James Robertson - The Professor of Truth
- Kevin Scott
- 16 May 2013
A contemporary story dealing with the aftermath of a Lockerbie-like attack
Twenty-one years after the death of his wife and child in a plane bombing, Dr Alan Tealing remains unconvinced by the official account of this atrocity. Tealing’s obsession with what he calls The Case defines the novel: this is Lockerbie in everything but name. Indeed, while James Robertson’s previous novels have been seeped in Scottish culture, he opts to avoid a precise location in the Scottish-set first act, where Tealing, an English literature lecturer, is visited one wintry night by a terminally ill American intelligence officer. This encounter sends Tealing to rural Australia, where a second act is played out in searing heat.
Beyond the bold political narrative, this tightly structured novel carries wider themes such as the effect of time, and the veracity of what we are told by those in power. Robertson’s construction of Tealing in the opening chapters is exceptional, with his flawed protagonist driven by an overwhelming desire, not for justice, but for the truth that he hopes will bring him peace. Meanwhile, Tealing’s resistance to rebuild his shattered existence is a compelling study of grief, and Robertson’s description of the immediate aftermath of the bombing is superbly written, sensitive but provocative.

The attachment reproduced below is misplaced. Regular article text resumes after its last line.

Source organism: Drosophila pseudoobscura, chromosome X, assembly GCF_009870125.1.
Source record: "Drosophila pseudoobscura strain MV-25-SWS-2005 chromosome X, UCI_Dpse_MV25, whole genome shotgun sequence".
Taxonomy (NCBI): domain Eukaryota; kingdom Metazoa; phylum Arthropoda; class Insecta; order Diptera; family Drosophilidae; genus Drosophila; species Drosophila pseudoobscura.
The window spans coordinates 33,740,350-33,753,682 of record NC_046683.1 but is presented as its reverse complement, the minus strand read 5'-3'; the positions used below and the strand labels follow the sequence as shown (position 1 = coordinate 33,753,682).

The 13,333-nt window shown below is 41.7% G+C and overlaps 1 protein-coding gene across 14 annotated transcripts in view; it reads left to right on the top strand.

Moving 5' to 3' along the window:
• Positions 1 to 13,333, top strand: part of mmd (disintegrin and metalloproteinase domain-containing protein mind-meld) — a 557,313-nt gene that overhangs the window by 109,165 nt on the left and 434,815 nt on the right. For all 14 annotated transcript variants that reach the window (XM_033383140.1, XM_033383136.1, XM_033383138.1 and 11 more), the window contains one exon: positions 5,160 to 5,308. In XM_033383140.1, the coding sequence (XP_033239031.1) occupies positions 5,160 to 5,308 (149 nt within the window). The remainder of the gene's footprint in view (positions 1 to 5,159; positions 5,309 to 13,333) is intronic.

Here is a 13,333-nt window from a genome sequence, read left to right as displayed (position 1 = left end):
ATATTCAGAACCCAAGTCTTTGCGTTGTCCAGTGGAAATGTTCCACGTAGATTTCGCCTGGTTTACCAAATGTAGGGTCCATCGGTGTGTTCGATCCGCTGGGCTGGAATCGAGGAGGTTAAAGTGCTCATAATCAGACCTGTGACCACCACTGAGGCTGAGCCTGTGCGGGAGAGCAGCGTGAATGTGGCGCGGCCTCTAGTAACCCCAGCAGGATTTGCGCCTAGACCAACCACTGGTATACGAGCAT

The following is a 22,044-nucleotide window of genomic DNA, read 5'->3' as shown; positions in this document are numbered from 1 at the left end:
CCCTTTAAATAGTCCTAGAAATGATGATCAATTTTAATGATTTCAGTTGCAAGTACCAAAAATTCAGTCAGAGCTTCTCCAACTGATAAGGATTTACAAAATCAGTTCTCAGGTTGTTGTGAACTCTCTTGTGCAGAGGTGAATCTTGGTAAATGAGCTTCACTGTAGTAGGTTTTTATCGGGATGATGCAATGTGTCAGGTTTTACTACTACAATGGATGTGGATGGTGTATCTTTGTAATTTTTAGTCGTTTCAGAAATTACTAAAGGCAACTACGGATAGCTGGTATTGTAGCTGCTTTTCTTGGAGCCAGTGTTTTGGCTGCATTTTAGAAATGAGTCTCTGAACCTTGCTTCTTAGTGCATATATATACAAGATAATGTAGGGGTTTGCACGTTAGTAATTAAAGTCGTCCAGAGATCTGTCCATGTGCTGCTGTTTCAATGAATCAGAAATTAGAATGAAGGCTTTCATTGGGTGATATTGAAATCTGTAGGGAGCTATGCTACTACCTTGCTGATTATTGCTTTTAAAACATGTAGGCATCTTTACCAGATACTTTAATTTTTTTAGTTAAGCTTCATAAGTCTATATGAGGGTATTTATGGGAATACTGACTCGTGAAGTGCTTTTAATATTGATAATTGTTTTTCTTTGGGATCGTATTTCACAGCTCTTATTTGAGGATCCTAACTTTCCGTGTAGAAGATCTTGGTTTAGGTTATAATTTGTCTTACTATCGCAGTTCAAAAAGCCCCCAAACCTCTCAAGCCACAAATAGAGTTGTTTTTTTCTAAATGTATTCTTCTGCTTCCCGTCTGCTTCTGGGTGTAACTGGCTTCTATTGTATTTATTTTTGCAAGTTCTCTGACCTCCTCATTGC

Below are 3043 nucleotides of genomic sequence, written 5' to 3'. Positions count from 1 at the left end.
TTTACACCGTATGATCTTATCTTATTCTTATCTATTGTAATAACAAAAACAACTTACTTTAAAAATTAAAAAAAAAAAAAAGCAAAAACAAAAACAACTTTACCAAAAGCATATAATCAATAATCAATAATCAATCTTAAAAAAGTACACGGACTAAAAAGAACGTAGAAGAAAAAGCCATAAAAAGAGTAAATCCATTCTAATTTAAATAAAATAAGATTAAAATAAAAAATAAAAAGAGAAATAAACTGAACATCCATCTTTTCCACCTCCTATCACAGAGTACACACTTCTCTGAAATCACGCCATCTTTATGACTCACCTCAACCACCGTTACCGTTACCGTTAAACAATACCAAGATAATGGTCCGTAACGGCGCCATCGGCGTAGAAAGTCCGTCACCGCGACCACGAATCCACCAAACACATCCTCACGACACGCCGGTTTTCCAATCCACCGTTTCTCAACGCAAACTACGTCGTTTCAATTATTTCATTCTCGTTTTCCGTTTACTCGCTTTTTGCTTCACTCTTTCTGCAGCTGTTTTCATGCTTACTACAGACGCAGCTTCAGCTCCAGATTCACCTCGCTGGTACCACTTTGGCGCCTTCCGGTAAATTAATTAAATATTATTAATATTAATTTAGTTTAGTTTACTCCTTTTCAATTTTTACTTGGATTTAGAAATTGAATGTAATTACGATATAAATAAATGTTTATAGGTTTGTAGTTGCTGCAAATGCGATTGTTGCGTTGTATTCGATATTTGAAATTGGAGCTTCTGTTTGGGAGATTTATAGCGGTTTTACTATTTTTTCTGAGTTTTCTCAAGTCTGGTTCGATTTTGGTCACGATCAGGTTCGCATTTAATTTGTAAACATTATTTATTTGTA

The Australian heat zaps the energy in the second act where the pace slows a little too much; Tealing is patient when the reader demands urgency, but the climax – also driven by an act beyond his control – delivers a satisfactory conclusion and confirms Robertson as one of Scotland’s great contemporary storytellers.